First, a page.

Florida Legislature divided over budget and tax cuts
TALLAHASSEE, Fla. (AP) -- Separated by nearly $1 billion in spending and differences over everything from tax cuts to health care spending, the Florida Legislature has less than a month left in its regular session to reach a deal on a new state budget.
Although Republican legislators stress they won't have a repeat of infighting that marred their negotiations last year, they conceded that it will require some major compromises to end the session by March 11. The final decision on the state budget could wind up affecting everything from how much money teachers get in the coming year to whether the state has a back-to-school sales tax holiday this summer.
"Now is the time where the pressure points, the decision points, are here," said Senate President Andy Gardiner, an Orlando Republican. "There are going to be some tough decisions. There will be stuff that won't make it."
Last year GOP legislators split over Medicaid expansion and wound up passing a budget just days before a potential state government shutdown.
Both the House and Senate on Thursday passed their rival spending plans. The Senate budget totals nearly $81 billion, while the House version is just under $80 billion. And though portions of both budgets are aligned, fault lines exist on school spending, economic development and tax cuts. Both sides also have refused to endorse key parts of Gov. Rick Scott's budget recommendations, which could complicate a final resolution.
The House has pared its budget with a tax cut package that includes a 10-day back-to-school tax holiday and single-day tax holidays for the purchases of guns, computers and cellphones. But the biggest part of the package is a cut in the tax charged on rent paid by businesses. The package totals about $350 million in the coming year, but the price tag grows to nearly $1 billion over the next two-and-a-half years.
Senate Republicans, however, remain wary of deep tax cuts, citing a volatile stock market and a softening national economy that could affect the state's tourism industry.
Sen. Tom Lee, the Senate budget chairman, said it would be "fiscally irresponsible" to pass a $1 billion tax cut package as Scott has proposed. He said to do so could force legislators to enact tax hikes in two to three years. Senate leaders are also floating an idea that instead of passing business-targeted tax cuts they put more state money into public schools. That would allow local school districts to slightly trim property taxes they charge.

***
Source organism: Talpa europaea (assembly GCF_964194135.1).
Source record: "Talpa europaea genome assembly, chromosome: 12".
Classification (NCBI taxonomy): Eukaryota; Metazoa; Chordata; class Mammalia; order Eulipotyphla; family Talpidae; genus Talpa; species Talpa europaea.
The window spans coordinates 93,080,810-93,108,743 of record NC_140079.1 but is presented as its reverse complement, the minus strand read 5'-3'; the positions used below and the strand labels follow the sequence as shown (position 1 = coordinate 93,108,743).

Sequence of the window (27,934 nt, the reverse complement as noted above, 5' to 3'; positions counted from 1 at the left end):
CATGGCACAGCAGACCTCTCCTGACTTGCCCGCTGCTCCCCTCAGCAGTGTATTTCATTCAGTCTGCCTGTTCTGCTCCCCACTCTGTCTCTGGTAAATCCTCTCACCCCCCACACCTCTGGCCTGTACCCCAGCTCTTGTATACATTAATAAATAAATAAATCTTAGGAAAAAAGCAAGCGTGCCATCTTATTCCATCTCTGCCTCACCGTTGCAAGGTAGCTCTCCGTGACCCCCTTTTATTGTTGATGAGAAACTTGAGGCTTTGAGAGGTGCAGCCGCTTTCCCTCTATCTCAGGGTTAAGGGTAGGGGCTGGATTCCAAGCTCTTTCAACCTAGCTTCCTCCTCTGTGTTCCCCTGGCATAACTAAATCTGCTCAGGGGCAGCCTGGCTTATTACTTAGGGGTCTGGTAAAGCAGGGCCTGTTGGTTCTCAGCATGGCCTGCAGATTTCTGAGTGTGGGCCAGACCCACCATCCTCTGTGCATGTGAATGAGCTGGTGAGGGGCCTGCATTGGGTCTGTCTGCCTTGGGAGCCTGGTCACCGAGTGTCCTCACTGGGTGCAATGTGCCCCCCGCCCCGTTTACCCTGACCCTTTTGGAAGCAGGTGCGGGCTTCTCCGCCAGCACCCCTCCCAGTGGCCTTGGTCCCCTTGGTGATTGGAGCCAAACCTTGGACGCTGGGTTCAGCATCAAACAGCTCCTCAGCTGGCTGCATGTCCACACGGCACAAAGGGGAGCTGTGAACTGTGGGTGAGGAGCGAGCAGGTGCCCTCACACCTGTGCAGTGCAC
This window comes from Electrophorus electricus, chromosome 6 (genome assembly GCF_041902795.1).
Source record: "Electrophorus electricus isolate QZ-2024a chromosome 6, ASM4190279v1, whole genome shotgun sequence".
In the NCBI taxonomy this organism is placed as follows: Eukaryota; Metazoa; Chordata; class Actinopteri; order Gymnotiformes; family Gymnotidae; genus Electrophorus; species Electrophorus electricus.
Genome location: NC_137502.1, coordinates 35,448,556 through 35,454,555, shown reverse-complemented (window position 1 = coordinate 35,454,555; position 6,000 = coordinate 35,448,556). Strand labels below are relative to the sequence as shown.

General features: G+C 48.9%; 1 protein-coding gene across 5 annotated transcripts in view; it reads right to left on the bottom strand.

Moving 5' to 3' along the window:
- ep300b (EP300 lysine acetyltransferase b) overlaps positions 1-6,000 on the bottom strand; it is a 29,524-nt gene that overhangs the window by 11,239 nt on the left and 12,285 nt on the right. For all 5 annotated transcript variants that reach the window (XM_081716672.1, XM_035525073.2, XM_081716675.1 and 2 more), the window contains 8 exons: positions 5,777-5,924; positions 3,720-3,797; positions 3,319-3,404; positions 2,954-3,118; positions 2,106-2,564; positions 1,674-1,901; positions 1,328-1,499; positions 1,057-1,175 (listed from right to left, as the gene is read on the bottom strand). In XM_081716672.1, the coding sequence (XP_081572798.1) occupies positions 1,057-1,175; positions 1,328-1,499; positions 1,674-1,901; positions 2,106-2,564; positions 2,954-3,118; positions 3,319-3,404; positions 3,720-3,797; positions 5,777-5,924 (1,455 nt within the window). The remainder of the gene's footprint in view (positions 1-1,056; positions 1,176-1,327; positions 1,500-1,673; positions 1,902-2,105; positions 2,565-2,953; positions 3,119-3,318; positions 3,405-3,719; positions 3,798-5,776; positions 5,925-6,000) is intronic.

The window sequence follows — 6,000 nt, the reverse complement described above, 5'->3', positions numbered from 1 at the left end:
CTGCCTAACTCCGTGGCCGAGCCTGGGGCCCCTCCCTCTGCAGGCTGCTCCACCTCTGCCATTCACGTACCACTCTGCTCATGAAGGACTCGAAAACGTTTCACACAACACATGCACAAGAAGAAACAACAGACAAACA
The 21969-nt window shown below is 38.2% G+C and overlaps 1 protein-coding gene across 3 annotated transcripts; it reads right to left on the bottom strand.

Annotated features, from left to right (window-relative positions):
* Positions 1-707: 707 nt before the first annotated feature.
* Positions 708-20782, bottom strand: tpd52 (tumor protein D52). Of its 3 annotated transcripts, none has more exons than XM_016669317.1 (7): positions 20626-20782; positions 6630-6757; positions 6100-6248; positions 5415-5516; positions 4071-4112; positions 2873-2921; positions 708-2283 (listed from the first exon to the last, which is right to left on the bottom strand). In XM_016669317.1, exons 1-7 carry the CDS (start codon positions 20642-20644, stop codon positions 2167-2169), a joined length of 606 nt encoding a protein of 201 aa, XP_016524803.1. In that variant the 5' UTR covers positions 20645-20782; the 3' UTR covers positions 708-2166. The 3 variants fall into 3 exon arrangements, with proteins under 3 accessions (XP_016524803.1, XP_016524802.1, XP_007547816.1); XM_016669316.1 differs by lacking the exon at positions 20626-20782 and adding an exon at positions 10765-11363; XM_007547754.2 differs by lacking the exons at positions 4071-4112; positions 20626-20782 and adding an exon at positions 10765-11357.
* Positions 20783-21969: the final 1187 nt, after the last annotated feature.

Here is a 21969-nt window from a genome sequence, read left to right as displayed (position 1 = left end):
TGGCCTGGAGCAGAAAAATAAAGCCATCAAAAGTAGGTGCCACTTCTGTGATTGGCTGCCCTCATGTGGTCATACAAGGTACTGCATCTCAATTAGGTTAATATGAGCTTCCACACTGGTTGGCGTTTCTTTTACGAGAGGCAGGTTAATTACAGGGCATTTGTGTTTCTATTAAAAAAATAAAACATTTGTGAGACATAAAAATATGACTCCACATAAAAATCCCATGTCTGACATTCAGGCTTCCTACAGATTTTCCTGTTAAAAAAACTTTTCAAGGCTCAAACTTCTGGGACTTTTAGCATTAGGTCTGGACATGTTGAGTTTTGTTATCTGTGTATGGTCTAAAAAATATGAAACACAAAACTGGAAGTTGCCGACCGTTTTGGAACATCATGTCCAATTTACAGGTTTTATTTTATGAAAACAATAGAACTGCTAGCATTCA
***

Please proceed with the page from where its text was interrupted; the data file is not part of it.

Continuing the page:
Another key difference: The Senate has set aside $250 million for a fund that Scott wants to use to lure new businesses to the state. The House has refused so far to agree to any amount. House Speaker Steve Crisafulli said he wants an agreement first on how the money will be parceled out.
Scott, talking to reporters Thursday, contended that he would wind up getting his priorities passed.
"I'm very comfortable we are going to have a good end," Scott said.
The Senate and House votes came after two days of questioning, amendments and harsh debate. Though the Senate passed its budget by a 40-0 vote, the House vote was 85-29, with many Democrats voting against the bill.
Democrats were sharply critical of a provision included in the House budget that would prohibit health care providers from using state money to contract with Planned Parenthood to provide services. They also faulted the budget for failing to eliminate waiting lists for state services and for failing to include a pay raise for state workers.
"It doesn't go far enough to actually have an impact on working and middle class families," said Rep. Edwin Narain, a Tampa Democrat.